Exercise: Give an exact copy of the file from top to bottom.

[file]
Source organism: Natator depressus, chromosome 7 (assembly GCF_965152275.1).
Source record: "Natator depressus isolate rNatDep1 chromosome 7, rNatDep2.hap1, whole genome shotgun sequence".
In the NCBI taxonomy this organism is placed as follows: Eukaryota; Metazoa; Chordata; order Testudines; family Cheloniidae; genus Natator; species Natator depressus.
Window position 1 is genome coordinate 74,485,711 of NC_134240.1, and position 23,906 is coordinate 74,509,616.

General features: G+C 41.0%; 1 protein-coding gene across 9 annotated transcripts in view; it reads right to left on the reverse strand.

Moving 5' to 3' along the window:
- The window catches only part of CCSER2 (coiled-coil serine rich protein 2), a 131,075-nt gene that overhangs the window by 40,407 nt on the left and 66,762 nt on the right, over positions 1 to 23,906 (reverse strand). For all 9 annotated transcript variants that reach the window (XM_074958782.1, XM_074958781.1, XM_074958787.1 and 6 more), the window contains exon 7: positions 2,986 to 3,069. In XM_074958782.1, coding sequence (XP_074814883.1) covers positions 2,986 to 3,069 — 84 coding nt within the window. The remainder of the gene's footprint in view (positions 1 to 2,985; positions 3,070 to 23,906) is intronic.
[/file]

Source organism: Natator depressus, chromosome 7 (assembly GCF_965152275.1).
Source record: "Natator depressus isolate rNatDep1 chromosome 7, rNatDep2.hap1, whole genome shotgun sequence".
In the NCBI taxonomy this organism is placed as follows: Eukaryota; Metazoa; Chordata; order Testudines; family Cheloniidae; genus Natator; species Natator depressus.
Window position 1 is genome coordinate 74,485,711 of NC_134240.1, and position 23,906 is coordinate 74,509,616.

General features: G+C 41.0%; 1 protein-coding gene across 9 annotated transcripts in view; it reads right to left on the reverse strand.

Moving 5' to 3' along the window:
- The window catches only part of CCSER2 (coiled-coil serine rich protein 2), a 131,075-nt gene that overhangs the window by 40,407 nt on the left and 66,762 nt on the right, over positions 1 to 23,906 (reverse strand). For all 9 annotated transcript variants that reach the window (XM_074958782.1, XM_074958781.1, XM_074958787.1 and 6 more), the window contains exon 7: positions 2,986 to 3,069. In XM_074958782.1, coding sequence (XP_074814883.1) covers positions 2,986 to 3,069 — 84 coding nt within the window. The remainder of the gene's footprint in view (positions 1 to 2,985; positions 3,070 to 23,906) is intronic.